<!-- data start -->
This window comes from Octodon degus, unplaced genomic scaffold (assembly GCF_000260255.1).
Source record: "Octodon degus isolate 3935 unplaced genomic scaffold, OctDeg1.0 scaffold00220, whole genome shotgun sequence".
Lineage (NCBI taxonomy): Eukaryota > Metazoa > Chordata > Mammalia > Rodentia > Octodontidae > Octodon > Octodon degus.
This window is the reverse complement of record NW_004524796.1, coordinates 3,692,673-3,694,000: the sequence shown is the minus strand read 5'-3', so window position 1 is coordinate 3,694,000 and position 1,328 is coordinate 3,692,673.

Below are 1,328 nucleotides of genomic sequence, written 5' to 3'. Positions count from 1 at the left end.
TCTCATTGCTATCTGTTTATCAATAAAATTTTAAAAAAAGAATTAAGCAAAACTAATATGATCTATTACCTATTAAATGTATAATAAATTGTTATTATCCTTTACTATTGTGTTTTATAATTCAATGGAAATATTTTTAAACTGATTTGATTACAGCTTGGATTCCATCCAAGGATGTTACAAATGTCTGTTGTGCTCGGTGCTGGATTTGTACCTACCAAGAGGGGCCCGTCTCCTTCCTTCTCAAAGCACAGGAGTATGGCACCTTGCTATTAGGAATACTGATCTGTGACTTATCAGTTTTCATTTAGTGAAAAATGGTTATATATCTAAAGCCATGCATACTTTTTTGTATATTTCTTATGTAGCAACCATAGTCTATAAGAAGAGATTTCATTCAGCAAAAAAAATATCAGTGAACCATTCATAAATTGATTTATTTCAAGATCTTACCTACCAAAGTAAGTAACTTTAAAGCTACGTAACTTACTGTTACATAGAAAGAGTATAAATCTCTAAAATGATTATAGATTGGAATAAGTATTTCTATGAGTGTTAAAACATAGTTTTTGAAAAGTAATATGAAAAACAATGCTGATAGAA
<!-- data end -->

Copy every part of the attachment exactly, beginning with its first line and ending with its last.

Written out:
This window comes from Octodon degus, unplaced genomic scaffold (assembly GCF_000260255.1).
Source record: "Octodon degus isolate 3935 unplaced genomic scaffold, OctDeg1.0 scaffold00220, whole genome shotgun sequence".
Lineage (NCBI taxonomy): Eukaryota > Metazoa > Chordata > Mammalia > Rodentia > Octodontidae > Octodon > Octodon degus.
This window is the reverse complement of record NW_004524796.1, coordinates 3,692,673-3,694,000: the sequence shown is the minus strand read 5'-3', so window position 1 is coordinate 3,694,000 and position 1,328 is coordinate 3,692,673.

Below are 1,328 nucleotides of genomic sequence, written 5' to 3'. Positions count from 1 at the left end.
TCTCATTGCTATCTGTTTATCAATAAAATTTTAAAAAAAGAATTAAGCAAAACTAATATGATCTATTACCTATTAAATGTATAATAAATTGTTATTATCCTTTACTATTGTGTTTTATAATTCAATGGAAATATTTTTAAACTGATTTGATTACAGCTTGGATTCCATCCAAGGATGTTACAAATGTCTGTTGTGCTCGGTGCTGGATTTGTACCTACCAAGAGGGGCCCGTCTCCTTCCTTCTCAAAGCACAGGAGTATGGCACCTTGCTATTAGGAATACTGATCTGTGACTTATCAGTTTTCATTTAGTGAAAAATGGTTATATATCTAAAGCCATGCATACTTTTTTGTATATTTCTTATGTAGCAACCATAGTCTATAAGAAGAGATTTCATTCAGCAAAAAAAATATCAGTGAACCATTCATAAATTGATTTATTTCAAGATCTTACCTACCAAAGTAAGTAACTTTAAAGCTACGTAACTTACTGTTACATAGAAAGAGTATAAATCTCTAAAATGATTATAGATTGGAATAAGTATTTCTATGAGTGTTAAAACATAGTTTTTGAAAAGTAATATGAAAAACAATGCTGATAGAA